Trapping solar energy


The article "A strange creature: Part animal and part plant" by Maneka Gandhi (THE ISLAND 10 August 2019) makes interesting reading. However, Maneka Gandhi’s advisers have not made mention of the microbial molecule ‘bacteriorhodopsin’ which, like chlorophyll, is capable of using solar energy.

It is present in certain saltwater bacteria (‘halobacteria’; Halobacterium halobium also known as H. salinarum) and captures light energy to create a proton gradient, which is converted to chemical energy by a phosphorylation process. The molecule is purple and most efficient at absorbing green light (max 568 nm). My interest was drawn to bacteriorhodopsin by early suggestions that it may some day be useful for trapping solar energy using a novel technology. Please see the following article for some early information:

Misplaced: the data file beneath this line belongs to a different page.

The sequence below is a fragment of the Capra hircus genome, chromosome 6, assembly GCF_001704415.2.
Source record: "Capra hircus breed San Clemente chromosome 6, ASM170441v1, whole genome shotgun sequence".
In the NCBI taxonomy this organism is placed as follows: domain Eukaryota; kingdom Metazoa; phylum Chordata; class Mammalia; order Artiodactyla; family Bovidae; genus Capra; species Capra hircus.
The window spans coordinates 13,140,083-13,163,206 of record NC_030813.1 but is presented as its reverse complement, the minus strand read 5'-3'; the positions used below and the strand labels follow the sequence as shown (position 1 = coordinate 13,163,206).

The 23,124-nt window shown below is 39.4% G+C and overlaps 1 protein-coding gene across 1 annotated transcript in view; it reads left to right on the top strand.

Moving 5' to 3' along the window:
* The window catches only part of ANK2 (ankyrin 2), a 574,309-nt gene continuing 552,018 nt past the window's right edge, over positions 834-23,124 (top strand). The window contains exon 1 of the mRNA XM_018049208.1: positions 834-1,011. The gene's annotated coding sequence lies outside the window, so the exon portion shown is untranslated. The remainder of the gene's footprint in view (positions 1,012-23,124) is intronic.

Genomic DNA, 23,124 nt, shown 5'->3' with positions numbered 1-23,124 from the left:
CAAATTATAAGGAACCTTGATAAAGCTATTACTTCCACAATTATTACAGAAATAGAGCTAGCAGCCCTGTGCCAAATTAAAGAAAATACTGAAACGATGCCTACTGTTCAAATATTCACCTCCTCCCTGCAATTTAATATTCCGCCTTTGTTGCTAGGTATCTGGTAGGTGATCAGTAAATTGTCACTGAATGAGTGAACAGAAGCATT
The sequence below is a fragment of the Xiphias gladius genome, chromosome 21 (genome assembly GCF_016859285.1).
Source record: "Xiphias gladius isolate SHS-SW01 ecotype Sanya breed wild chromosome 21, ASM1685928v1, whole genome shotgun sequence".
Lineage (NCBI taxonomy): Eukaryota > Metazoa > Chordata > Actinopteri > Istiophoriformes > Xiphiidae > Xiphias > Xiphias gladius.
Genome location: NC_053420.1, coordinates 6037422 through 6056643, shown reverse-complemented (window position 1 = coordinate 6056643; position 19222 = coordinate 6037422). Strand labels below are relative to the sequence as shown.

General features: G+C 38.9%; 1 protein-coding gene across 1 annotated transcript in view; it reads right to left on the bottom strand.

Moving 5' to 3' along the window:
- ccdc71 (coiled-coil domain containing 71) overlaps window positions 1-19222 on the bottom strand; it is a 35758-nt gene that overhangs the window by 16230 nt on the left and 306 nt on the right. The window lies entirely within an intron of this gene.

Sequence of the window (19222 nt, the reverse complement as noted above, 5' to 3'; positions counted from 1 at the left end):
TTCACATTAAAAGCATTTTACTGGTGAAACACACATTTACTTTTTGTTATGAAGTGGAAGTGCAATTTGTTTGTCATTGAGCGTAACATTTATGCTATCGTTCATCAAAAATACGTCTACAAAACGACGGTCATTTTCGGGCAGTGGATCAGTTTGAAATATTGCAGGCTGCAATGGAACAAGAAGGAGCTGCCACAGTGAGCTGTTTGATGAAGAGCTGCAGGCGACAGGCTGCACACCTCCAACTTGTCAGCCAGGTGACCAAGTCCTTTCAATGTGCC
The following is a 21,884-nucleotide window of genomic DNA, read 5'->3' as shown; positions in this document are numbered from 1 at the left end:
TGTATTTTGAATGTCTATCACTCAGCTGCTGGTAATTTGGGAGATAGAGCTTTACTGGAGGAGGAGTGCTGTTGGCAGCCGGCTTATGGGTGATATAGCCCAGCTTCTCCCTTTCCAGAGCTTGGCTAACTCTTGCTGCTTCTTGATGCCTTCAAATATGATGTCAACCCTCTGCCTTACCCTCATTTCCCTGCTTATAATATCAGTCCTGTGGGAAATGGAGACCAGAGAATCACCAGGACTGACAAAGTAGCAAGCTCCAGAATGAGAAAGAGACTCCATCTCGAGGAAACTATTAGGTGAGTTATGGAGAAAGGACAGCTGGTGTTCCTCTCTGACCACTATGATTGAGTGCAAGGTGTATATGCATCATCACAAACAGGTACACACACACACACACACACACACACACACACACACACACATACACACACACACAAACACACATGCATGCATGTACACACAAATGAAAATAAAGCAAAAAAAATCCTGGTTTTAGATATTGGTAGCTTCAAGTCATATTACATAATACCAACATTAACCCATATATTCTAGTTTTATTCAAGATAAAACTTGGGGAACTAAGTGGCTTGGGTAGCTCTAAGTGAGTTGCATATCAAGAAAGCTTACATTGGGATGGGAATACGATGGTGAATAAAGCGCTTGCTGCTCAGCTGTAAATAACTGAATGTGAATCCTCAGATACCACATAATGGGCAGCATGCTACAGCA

R. H. Wickramasinghe, ‘Model role for bacteriorhodopsin for solar energy utilization by primordial organisms’, Cytobios (Cambridge, England) 17(1976)31-33.

While my research subsequently went into other directions, such as spices and herbal medicines, others have made much progress in research on bacteriorhodopsin and related areas.

To add a little human interest to this story, the manuscript of the above article was prepared and typed by myself in the pre-computer era and taken personally to the Post Office at College Park, Maryland for posting to the Editor of the journal, Cytobios. While leaving the Post Office car park, my car was run into by a lady, thus diminishing my satisfaction at completing that task. However, things were finally resolved amicably.

Dr. Rohan Wickramasinghe

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